At first glance, the Of Montreal/Janelle Monae tour seems to be somewhat of a odd pairing — the artsy Monae seems an unlikely counterpoint to indie glam-pop eccentrics Of Montreal — but they have more in common than first meets the eye.
Monae may have a record deal with Sean Combs’ Bad Boy Records, but her sound is far less easily categorized than anything the artist once known as Puff Daddy ever recorded. Easily recognizable thanks to her trademark beehive-meets-afro pouf and her snazzy black and white suits, the 24-year-old’s debut album, The ArchAndroid, effortlessly flutters from rhythm and blues to funk to punk rock to cinematic scores to rap — and back again.
Of Montreal, the brainchild of Kevin Barnes of Athens, Ga., shares Monae’s resistance to genre molds, having morphed from quirky indie-folk group to androgynous glam-pop over the course of a 13-year career. Barnes is almost as famous for his group’s whacky live performances (i.e. singing while on horseback or enlisting Susan Sarandon to spank a pig mask-wearing stagehand) as he is for his music. And in Monae — who’s rapidly gaining a reputation as a ferocious, can’t-miss live presence — he found a kindred spirit.
Monae tells Boulder Weekly she reached out to Barnes a few years ago after seeing some of his performances on the Internet, and the two hit it off.
“Everything Of Montreal represented was so similar to what we represented,” Monae says.
They became friends and started making music. “We realized we had a lot in common and started hanging out and collaborating together, so it kind of happened in this cool, organic way,” Barnes says.
One thing the two artists share is a penchant for performance. Monae’s dance moves are easily the freshest around; Barnes’ 19-person entourage involves everyone, including the tour manager and videographer, on stage. Barnes
spoke with Boulder Weekly about music, performance and why going on
after Janelle Monae can be “terrifying.”
Boulder Weekly: One thing that you guys are known for is your grand theatrical performances. What appeals to you about that?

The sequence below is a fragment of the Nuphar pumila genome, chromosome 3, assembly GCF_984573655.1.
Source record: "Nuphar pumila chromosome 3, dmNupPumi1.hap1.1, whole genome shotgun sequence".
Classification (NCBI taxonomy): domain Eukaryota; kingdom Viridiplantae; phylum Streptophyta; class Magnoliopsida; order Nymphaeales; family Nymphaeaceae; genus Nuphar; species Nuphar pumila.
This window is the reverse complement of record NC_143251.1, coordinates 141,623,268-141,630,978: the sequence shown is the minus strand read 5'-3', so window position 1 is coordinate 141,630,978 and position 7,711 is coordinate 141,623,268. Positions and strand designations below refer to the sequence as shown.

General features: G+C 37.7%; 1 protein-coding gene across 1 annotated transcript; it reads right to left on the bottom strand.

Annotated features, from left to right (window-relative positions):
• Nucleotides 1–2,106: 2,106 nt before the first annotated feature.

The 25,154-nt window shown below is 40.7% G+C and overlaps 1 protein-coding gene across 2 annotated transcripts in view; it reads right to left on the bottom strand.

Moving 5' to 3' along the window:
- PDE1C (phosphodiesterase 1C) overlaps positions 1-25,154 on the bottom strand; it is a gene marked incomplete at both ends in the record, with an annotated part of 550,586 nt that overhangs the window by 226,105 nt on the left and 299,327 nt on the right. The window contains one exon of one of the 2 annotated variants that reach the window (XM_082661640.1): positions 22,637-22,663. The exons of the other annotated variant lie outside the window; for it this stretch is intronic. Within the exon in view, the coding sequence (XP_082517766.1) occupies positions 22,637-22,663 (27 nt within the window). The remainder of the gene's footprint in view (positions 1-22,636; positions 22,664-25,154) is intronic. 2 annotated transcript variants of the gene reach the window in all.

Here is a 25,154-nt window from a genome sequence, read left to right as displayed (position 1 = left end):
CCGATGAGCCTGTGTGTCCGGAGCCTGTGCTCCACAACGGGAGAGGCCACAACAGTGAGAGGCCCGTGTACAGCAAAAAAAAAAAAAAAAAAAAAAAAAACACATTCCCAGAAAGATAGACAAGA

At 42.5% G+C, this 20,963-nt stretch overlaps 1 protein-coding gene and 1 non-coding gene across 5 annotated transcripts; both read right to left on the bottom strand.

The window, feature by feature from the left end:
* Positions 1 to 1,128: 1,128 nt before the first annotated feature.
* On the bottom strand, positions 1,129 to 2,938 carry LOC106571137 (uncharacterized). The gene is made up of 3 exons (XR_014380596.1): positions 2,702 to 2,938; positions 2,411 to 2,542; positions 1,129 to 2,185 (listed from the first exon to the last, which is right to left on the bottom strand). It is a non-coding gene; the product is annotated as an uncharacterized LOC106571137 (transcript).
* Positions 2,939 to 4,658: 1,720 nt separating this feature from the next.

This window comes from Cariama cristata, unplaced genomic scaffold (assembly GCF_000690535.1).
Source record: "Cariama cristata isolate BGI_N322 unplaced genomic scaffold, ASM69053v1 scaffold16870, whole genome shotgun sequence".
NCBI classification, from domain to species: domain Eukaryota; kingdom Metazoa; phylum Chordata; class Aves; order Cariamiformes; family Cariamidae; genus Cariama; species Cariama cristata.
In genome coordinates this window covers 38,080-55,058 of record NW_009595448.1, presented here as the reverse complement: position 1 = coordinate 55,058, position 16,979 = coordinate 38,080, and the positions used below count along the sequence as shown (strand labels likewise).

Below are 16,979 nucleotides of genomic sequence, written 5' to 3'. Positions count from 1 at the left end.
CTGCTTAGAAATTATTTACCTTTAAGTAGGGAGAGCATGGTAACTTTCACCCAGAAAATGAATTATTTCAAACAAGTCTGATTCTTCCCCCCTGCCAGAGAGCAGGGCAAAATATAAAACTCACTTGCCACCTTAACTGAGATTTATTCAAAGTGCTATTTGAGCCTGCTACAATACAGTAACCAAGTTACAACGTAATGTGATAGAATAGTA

Kevin Barnes: It keeps it interesting for the audience, as well as the performers. When you go on tour for as long as we do and play as many tours as we do, it can definitely become a little bit mundane if you know exactly what’s going to happen every single night and you’re just doing the same thing every night. It’s fun for us to have a lot of variety, all of these different elements going on visually.
And hopefully, it seems like people appreciate that as well. I know if I went to a show, even if I liked the songs a lot, I would get kind of bored after the seventh or eighth song. It would just be like eating the same flavor of ice cream — at some point, it has to lose its appeal, lose its power. So what we try to do is refresh people’s brains every couple songs, give them something different, some visual stimulation, so it doesn’t feel like it’s just one flavor, it’s the whole … ice cream store.
BW: So you said it also helps keep you guys interested in the music?
KB: Well, not really musically speaking.
For me, because on this tour, I’m not actually playing instruments very often, I’m just singing, dancing and acting with the performance artists. It’s definitely an interesting experience for me, because we change things up a lot. We don’t just have one show that we do every single night; we don’t have just one set list that we do every single night. … [The performance] is very much a work in progress.
BW: Do you see similarities between you and Janelle Monae, with what you do on the performance side?
KB: Yeah, definitely. We definitely have a strong appreciation for theatricality and fighting the static image. We want to have a lot of visual events that happen throughout the show. It sort of creates that cinematic experience for people. So we definitely have that in common. And she’s really inspiring for me, because she’s such an incredible performer — every single night, she’s just completely kicking out the jams — so, in a way, it’s kind of terrifying, because I don’t want to be upstaged by her, so I have to really put a lot of effort and energy into doing my thing, which is good because it kind of kicks me in the ass.
On the Bill
Of Montreal and Janelle Monae play
the Ogden Theatre on Sunday, Oct. 24. Doors at 7 p.m. Must be 16 to
enter. Tickets are $23 in advance, $25 day of show. 935 E. Colfax Ave.,